Child Support Requires a Court Order

The payment of child support requires a court order. Normally child support is paid monthly by the noncustodial parent (usually the father) to the custodial parent (usually the mother) and is for the benefit of child(ren) of the former marriage.

In setting up a child support order, the court determines the amount of money to be paid by the non-custodial parent each month. The amount is based on established child support guidelines designated by each state. These guidelines consider the needs of the child, the custodial situation, and the economic resources of both parents. Most states also require that health insurance be provided for the child(ren); therefore, the court order may also include a provision outlining the medical care.When the child is in foster care, the court order may determine that both parents are bound to pay child support.  A life insurance policy is also very common to help protect the future of the child(ren) should the payor die before then child(ren) reach the age of emancipation. The typically amount required by the courts is $100,000, with then child(ren) as then beneficiary.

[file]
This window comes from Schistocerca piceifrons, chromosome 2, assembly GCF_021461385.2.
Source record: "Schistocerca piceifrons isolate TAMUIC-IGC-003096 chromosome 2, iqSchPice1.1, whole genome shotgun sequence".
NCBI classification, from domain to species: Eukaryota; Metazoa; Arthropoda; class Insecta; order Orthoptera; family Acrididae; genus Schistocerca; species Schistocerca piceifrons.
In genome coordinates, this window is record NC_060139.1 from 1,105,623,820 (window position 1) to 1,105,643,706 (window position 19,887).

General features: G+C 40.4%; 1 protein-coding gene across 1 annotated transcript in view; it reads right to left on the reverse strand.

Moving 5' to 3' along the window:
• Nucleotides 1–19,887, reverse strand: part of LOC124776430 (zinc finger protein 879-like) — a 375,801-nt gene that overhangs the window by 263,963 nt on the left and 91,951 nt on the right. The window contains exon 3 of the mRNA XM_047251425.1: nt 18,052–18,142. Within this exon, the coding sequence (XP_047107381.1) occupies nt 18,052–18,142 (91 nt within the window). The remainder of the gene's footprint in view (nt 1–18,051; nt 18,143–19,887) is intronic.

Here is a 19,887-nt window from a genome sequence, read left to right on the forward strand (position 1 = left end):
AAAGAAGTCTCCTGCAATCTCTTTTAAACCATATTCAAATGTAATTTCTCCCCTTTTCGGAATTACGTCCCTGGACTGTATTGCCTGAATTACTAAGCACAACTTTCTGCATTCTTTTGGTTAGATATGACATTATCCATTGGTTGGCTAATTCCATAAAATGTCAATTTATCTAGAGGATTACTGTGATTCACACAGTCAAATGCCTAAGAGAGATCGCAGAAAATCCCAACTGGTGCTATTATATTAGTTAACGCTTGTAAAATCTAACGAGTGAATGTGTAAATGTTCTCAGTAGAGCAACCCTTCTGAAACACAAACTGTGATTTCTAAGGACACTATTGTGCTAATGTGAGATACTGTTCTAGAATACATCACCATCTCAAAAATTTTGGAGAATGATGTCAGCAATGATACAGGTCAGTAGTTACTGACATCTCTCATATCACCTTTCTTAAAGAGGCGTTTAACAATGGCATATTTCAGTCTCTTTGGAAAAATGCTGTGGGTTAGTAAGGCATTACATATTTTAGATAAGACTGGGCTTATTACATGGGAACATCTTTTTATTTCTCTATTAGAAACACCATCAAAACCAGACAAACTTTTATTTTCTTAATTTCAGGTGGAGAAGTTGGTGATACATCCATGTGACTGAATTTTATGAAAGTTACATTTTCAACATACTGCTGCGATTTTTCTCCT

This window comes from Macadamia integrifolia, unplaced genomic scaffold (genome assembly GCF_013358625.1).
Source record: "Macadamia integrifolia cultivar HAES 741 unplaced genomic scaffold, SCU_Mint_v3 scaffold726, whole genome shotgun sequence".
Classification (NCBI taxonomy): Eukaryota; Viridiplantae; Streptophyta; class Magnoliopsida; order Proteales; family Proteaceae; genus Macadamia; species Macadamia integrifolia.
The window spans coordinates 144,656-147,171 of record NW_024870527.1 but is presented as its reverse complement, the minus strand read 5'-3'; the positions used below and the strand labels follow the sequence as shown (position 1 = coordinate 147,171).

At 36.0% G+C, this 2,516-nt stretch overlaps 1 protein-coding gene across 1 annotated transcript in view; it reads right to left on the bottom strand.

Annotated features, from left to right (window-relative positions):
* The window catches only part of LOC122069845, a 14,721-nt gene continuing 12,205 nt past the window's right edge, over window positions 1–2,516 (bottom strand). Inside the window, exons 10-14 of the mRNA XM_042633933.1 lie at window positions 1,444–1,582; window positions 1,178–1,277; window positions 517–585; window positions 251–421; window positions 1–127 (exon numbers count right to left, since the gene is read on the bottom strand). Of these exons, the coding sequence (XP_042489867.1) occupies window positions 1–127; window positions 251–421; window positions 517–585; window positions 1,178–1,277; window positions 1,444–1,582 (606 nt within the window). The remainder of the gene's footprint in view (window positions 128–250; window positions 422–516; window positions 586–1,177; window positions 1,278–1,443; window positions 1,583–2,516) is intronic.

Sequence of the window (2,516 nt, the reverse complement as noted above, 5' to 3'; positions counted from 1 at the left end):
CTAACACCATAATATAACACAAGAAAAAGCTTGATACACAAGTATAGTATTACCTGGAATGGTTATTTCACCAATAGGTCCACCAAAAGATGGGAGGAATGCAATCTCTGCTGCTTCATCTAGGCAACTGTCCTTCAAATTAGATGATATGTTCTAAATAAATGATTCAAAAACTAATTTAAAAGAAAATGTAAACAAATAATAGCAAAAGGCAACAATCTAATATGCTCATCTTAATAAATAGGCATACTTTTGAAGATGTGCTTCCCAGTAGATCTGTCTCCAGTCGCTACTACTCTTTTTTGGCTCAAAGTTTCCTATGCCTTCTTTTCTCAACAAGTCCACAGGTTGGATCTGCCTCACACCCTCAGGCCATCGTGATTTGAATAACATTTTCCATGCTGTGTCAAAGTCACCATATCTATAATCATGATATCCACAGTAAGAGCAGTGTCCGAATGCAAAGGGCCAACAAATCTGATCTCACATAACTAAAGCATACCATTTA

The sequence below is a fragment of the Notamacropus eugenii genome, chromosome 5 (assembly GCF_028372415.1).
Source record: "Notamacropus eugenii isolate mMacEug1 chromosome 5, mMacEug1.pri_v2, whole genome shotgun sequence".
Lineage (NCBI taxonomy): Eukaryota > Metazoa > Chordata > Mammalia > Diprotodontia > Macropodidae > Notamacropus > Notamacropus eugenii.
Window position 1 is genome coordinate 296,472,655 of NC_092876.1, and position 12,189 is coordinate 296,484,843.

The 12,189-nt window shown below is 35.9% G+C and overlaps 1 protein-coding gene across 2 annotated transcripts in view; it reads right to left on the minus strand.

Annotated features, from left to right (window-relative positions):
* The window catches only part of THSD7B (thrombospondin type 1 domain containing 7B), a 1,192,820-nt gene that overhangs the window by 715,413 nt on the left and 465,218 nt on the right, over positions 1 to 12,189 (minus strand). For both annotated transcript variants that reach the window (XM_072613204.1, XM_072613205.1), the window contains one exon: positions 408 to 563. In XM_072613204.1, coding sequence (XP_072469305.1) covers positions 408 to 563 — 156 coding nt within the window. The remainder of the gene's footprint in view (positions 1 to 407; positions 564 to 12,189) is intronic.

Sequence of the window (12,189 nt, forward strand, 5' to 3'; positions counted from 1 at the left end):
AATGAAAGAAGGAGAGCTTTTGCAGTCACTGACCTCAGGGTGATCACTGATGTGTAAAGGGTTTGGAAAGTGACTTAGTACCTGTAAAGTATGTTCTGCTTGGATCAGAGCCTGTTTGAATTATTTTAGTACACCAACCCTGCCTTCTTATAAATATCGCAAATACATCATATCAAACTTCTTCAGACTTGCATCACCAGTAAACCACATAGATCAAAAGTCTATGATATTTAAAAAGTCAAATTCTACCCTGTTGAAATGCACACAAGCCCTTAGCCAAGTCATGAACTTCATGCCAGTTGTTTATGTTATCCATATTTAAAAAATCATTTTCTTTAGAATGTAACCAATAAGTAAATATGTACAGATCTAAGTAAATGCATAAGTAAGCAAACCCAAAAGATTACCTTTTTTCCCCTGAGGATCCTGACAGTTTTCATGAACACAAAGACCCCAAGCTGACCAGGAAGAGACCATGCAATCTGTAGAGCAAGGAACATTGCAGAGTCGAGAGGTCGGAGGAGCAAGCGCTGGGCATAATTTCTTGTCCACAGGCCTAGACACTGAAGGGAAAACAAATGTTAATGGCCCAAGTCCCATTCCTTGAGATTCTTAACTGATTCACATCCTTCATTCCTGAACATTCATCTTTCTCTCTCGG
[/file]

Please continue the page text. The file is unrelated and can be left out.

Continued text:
These days, courts in most states favor income withholding as the preferred method of child support collection. Automatic withholding permits the employer of the noncustodial parent to automatically deduct child support from his or her paycheck. These funds are then sent directly to the state’s child support collections agency for disbursement to the custodial parent.

Courts favor automatic income withholding since it takes payment out of the hands of the support parent. It also give the court more control when it comes to enforcing the support order and collecting back due support should the payor become delinquent.

The biggest mistake many parents make is they do not establish a court order for child support at the time of separation (or soon thereafter). Support is often paid on a periodic basis for an amount that is agreed to by the parents. Under this scenario there is no court record of the payments being made, which can easily lead to a path that ends up in court.

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